The field of geoarchaeology has typically been defined as either geology pursued within an archaeological framework or sometime the reverse, as archaeology framed with the help of geological methodology. Either way, the formalized objectives of geoarchaeology define a broad range of pursuits, from placing archaeological sites into relative and absolute temporal context through the application of stratigraphic principles and absolute dating techniques, to understanding the natural processes of site formation, to reconstructing the landscapes that existed around a site or group of sites at the time of occupation.
On Friday, December 16th, 42 birders hopped on boats at the mainland eager to get to St. Catherines and check out their assigned areas in preparation for Saturday, the 25th Christmas Bird Count (CBC) on SCI. This is part of The National Audubon Society’s 112th CBC, with the count taking place in over 2,000 locations from December 14th—January 5th.
This year was our third best count with 140 species and 33,383 individuals on count day. Four additional species were seen during count week, and the total of 144 matched (with 2002) the highest number during count-week.
The Bronx Zoo has closed a large animal preserve on a 14,000-acre undeveloped island off the coast of Georgia, where for 30 years zoologists have studied – among other things – the mating habits of wildlife, including lemurs, hartebeests, zebras, tortoises, gazelles and several species of exotic birds.
In the interior of St. Catherines Island, deer roam freely and wild hogs jog playfully throughout the woods. Suddenly, in the distance, a sound not native to the area is heard. A group of ring-tailed lemurs hangs from the trees, a small herd of African Jackson hartebeests prances by, and an exotic great hornbill bird is spotted. Welcome to the sanctuary of St. Catherines Island Wildlife Survival Center.
Do you ever wonder where St. Catherines Island got its name? Recent research on artifacts recovered at Mission Santa Catalina de Guale, located on St. Catherines Island, has provided some insight into this very question. Ironically, the information regarding the name source comes to us from an object recovered on Amelia Island (Florida). There are actually four Santa Catalina de Guale missions in Spanish Florida. The earliest (Santa Catalina de Guale I), built on St. Catherines Island, was attacked in 1680 by British troops and Indian allies, probably in a slave raid. After the attack, the residents relocated to nearby Sapelo Island, establishing the second location of Mission Santa Catalina (II, 1680–1683).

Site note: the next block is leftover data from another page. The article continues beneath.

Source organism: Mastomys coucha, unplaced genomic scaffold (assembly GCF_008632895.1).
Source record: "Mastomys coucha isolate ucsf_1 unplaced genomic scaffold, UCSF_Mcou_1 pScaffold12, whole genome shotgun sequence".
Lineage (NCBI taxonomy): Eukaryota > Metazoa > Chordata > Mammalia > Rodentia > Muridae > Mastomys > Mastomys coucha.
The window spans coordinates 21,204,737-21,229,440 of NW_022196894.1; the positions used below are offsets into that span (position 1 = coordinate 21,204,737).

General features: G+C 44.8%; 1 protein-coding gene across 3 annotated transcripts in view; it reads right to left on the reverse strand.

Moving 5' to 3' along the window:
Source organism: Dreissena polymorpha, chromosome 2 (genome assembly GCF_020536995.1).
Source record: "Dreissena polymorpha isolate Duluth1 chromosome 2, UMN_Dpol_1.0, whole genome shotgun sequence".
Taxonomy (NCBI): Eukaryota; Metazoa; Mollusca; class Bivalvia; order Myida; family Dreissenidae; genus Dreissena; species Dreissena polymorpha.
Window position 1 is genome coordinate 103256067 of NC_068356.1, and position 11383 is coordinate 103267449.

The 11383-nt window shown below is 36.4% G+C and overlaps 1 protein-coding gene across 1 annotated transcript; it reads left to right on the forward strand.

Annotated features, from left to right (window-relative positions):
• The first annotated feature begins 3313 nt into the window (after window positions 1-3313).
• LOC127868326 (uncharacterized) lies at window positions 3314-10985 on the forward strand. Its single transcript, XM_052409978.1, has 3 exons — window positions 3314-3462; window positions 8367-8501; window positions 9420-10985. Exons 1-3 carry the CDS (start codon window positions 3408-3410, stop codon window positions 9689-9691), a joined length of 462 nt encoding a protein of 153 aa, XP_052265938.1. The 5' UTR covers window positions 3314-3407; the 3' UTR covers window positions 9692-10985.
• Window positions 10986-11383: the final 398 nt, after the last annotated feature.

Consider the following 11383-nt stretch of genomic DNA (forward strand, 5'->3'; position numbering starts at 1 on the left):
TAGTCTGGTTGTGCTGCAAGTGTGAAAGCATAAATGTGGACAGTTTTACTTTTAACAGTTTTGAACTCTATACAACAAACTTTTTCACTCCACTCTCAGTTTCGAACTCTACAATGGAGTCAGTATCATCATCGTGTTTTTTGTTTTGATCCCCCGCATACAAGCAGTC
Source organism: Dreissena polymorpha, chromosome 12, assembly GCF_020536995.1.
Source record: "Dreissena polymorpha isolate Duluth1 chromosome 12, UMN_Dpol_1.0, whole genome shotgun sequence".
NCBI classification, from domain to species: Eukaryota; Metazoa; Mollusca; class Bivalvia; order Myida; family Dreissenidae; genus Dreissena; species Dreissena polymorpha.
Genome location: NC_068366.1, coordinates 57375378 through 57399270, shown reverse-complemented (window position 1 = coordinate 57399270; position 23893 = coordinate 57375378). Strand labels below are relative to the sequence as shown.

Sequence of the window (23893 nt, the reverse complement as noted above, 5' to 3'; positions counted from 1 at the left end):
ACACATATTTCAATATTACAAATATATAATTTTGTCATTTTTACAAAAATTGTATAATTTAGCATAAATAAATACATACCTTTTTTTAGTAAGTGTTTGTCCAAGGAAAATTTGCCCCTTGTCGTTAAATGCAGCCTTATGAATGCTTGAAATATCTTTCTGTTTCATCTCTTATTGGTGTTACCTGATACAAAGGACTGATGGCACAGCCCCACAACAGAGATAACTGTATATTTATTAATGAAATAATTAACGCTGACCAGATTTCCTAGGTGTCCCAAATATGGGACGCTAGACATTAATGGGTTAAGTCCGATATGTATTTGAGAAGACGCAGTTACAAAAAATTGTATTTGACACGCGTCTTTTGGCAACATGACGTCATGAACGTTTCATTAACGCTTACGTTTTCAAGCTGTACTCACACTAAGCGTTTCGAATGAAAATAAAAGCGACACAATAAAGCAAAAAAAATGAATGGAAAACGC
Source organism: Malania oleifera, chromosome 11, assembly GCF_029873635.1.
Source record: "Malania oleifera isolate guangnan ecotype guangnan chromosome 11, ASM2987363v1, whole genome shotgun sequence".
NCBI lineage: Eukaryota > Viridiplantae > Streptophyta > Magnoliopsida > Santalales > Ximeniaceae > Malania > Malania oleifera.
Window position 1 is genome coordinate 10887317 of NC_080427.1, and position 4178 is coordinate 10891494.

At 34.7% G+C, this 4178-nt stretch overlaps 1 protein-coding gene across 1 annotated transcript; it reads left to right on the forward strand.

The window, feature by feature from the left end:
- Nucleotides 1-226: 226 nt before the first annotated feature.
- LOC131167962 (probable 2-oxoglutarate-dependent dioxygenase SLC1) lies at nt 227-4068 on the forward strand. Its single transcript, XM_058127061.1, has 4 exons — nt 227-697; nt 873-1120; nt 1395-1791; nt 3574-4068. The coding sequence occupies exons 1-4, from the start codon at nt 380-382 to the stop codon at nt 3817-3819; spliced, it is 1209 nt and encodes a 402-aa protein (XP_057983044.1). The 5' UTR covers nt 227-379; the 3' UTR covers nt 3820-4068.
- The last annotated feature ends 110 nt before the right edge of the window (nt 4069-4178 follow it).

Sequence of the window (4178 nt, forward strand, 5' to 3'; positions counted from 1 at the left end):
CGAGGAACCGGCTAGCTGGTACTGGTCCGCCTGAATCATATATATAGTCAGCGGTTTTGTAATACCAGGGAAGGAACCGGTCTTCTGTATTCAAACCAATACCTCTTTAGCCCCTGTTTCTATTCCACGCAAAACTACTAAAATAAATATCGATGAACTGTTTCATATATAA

Most of the Gopher Tortoises on St. Catherines Island live in North Pasture. Some have formed colonies on other parts of SCI only to return to North Pasture after a few years. Some people call North Pasture (NP) the “North Savanna”. Some have described it as a Long-leaf Pine Flat-wood and another as a managed Long-leaf Pine forest. It was Georgia’s largest stand of mature LL pine on a barrier island when the logging began (1938). Mr. Noble purchased the island in 1943. At that time loggers held timber contracts for most of the remaining timber on SCI.
Forests provide many known ecosystem services— they clean our air, sequester our carbon emissions, protect our soils from erosion, provide habitat for species on which we rely for sport and ecotourism, and much more. While the list goes on, there are likely even more ecosystem services which have yet to be discovered. What other amazing services do forests provide to our ecosystem? That’s the question at the heart of Dr. John Van Stan’s (Fig. 1) research on St. Catherines Island. To begin answering this question, Dr. Van Stan is currently installing monitoring equipment that will allow him and his colleagues at Georgia Southern University, Skidaway Institute of Oceanography, and the Helmholtz Centre for Environmental Research (in Leipzig, Germany) to track water and nutrients as they move from the canopy into the soils and freshwater lens and, ultimately, out to the ocean. They expect to find new forest influences over each of these ecosystem components critical to barrier islands as a whole.
Students of the department of Biological and Environmental Sciences at Georgia College reveled in the opportunity to explore St. Catherines Island and its aquatic fauna with me. These students (from five countries) are currently participating in classes, including Entomology, Aquatic Entomology, and Invertebrate Zoology as well as independent research. Most of the students come fully trained with collecting and curating techniques of invertebrates and particularly beetles, and are already quite adept for our task of collecting and analyzing beetles of SCI.
In January 2012, St. Catherines Island hosted the 1st Southeastern American Kestrel Working Group meeting, led by Ken Meyer of Avian Conservation and Research Institute (ACRI). This meeting was a culmination of a planning project being facilitated by ACRI with a National Fish and Wildlife Foundation grant to understand the status of and concerns for the SE American Kestrel. Florida, Mississippi, Alabama, and Georgia state and federal personnel attended to report the status of the birds in their area, and to identify needs that each state has to learn more about the status of these Kestrels and understanding their limiting resources. Coming together as a cooperative working group gives biologists and land managers a better understanding of large-scale needs and resources of this species and their habitats.